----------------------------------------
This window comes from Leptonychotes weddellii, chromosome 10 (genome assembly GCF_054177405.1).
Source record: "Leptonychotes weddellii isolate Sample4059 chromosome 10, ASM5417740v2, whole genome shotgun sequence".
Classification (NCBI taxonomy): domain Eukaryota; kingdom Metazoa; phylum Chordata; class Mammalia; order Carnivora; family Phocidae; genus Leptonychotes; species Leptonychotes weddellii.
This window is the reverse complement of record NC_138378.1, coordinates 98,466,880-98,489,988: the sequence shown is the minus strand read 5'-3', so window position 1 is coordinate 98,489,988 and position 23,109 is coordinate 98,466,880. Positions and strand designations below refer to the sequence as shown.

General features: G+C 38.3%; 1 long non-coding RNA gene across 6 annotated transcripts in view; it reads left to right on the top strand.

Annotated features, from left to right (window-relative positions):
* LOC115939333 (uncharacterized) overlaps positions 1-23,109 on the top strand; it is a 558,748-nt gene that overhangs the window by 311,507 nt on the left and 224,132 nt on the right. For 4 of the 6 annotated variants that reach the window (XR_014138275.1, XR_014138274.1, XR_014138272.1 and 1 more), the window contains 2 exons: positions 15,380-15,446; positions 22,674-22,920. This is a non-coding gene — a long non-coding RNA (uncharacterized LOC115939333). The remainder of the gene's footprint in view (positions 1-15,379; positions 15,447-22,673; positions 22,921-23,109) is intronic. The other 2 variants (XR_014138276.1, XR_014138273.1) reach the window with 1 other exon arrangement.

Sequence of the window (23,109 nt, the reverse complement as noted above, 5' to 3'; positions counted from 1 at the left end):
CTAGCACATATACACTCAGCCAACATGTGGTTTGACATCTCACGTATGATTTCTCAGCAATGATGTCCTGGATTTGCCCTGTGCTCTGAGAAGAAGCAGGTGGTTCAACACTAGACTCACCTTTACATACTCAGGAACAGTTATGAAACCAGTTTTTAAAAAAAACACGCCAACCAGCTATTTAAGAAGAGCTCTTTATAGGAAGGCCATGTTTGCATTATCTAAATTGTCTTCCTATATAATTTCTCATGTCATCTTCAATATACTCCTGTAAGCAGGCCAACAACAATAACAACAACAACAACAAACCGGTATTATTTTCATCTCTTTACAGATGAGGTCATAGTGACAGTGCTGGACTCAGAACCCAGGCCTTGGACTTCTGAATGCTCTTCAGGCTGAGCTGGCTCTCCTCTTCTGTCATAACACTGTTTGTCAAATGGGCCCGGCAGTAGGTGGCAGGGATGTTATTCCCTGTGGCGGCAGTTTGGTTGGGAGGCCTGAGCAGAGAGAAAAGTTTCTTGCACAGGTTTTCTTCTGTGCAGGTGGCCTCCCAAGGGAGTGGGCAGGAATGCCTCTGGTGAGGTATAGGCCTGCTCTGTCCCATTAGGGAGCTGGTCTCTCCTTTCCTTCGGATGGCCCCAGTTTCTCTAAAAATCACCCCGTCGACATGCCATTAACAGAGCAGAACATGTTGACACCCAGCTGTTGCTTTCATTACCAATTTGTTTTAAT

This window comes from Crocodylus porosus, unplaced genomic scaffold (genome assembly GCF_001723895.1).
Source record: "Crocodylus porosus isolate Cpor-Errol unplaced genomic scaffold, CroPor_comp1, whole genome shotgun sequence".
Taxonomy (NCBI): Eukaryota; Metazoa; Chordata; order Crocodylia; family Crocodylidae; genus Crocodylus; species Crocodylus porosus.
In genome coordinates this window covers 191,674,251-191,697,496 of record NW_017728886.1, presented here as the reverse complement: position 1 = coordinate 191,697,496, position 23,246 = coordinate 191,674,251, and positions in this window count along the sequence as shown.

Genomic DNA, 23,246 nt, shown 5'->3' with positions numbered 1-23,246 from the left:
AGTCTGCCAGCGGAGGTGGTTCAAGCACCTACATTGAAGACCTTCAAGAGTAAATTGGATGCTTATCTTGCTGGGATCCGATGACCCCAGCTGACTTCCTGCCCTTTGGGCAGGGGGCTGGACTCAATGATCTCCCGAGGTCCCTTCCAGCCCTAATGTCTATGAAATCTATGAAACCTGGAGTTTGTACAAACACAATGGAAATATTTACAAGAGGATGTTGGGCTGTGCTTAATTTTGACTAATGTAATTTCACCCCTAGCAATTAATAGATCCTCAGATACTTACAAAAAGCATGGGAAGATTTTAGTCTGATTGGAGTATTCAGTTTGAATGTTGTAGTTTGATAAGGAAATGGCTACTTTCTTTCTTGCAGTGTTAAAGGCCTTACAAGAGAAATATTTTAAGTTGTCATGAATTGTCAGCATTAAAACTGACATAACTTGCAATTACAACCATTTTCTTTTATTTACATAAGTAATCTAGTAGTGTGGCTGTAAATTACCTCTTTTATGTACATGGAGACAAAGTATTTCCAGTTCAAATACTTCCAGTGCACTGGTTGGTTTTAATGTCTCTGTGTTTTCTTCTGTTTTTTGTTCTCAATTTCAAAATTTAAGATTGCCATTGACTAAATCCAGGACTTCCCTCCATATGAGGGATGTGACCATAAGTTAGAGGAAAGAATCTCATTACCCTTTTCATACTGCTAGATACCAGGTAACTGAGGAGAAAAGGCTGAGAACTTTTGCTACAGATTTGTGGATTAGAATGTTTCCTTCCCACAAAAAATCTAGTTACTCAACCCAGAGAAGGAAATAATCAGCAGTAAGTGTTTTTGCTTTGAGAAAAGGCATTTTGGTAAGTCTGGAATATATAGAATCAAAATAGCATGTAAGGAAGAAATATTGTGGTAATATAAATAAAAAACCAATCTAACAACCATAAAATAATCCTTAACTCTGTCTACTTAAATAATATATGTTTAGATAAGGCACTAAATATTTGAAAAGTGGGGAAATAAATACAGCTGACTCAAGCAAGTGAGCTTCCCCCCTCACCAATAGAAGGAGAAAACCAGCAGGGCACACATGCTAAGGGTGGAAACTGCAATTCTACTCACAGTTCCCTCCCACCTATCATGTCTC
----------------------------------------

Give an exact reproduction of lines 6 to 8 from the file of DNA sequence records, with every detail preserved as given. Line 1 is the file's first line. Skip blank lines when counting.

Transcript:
Annotated features, from left to right (window-relative positions):
* LOC115939333 (uncharacterized) overlaps positions 1-23,109 on the top strand; it is a 558,748-nt gene that overhangs the window by 311,507 nt on the left and 224,132 nt on the right. For 4 of the 6 annotated variants that reach the window (XR_014138275.1, XR_014138274.1, XR_014138272.1 and 1 more), the window contains 2 exons: positions 15,380-15,446; positions 22,674-22,920. This is a non-coding gene — a long non-coding RNA (uncharacterized LOC115939333). The remainder of the gene's footprint in view (positions 1-15,379; positions 15,447-22,673; positions 22,921-23,109) is intronic. The other 2 variants (XR_014138276.1, XR_014138273.1) reach the window with 1 other exon arrangement.

Sequence of the window (23,109 nt, the reverse complement as noted above, 5' to 3'; positions counted from 1 at the left end):